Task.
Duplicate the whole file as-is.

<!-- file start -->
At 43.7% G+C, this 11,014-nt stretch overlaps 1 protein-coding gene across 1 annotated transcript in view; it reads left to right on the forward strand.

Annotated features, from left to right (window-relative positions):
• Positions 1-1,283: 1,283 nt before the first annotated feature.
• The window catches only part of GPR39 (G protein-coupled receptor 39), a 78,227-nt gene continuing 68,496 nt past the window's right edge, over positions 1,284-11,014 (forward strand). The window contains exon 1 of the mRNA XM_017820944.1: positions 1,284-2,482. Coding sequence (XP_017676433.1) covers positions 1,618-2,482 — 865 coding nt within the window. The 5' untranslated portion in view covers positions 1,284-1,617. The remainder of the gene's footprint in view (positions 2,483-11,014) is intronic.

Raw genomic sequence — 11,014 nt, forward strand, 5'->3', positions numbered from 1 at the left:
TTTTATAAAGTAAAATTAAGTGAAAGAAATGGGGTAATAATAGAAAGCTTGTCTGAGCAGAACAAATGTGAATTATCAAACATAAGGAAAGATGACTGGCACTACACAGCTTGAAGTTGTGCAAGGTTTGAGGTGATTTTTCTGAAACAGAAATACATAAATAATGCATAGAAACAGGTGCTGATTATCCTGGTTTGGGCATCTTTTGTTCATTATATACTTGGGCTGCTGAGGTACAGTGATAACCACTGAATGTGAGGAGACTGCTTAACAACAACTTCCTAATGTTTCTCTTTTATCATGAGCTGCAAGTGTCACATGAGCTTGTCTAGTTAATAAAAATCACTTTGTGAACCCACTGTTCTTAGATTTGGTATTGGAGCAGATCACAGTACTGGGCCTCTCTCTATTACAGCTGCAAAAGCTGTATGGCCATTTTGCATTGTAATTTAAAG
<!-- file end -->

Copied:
At 43.7% G+C, this 11,014-nt stretch overlaps 1 protein-coding gene across 1 annotated transcript in view; it reads left to right on the forward strand.

Annotated features, from left to right (window-relative positions):
• Positions 1-1,283: 1,283 nt before the first annotated feature.
• The window catches only part of GPR39 (G protein-coupled receptor 39), a 78,227-nt gene continuing 68,496 nt past the window's right edge, over positions 1,284-11,014 (forward strand). The window contains exon 1 of the mRNA XM_017820944.1: positions 1,284-2,482. Coding sequence (XP_017676433.1) covers positions 1,618-2,482 — 865 coding nt within the window. The 5' untranslated portion in view covers positions 1,284-1,617. The remainder of the gene's footprint in view (positions 2,483-11,014) is intronic.

Raw genomic sequence — 11,014 nt, forward strand, 5'->3', positions numbered from 1 at the left:
TTTTATAAAGTAAAATTAAGTGAAAGAAATGGGGTAATAATAGAAAGCTTGTCTGAGCAGAACAAATGTGAATTATCAAACATAAGGAAAGATGACTGGCACTACACAGCTTGAAGTTGTGCAAGGTTTGAGGTGATTTTTCTGAAACAGAAATACATAAATAATGCATAGAAACAGGTGCTGATTATCCTGGTTTGGGCATCTTTTGTTCATTATATACTTGGGCTGCTGAGGTACAGTGATAACCACTGAATGTGAGGAGACTGCTTAACAACAACTTCCTAATGTTTCTCTTTTATCATGAGCTGCAAGTGTCACATGAGCTTGTCTAGTTAATAAAAATCACTTTGTGAACCCACTGTTCTTAGATTTGGTATTGGAGCAGATCACAGTACTGGGCCTCTCTCTATTACAGCTGCAAAAGCTGTATGGCCATTTTGCATTGTAATTTAAAG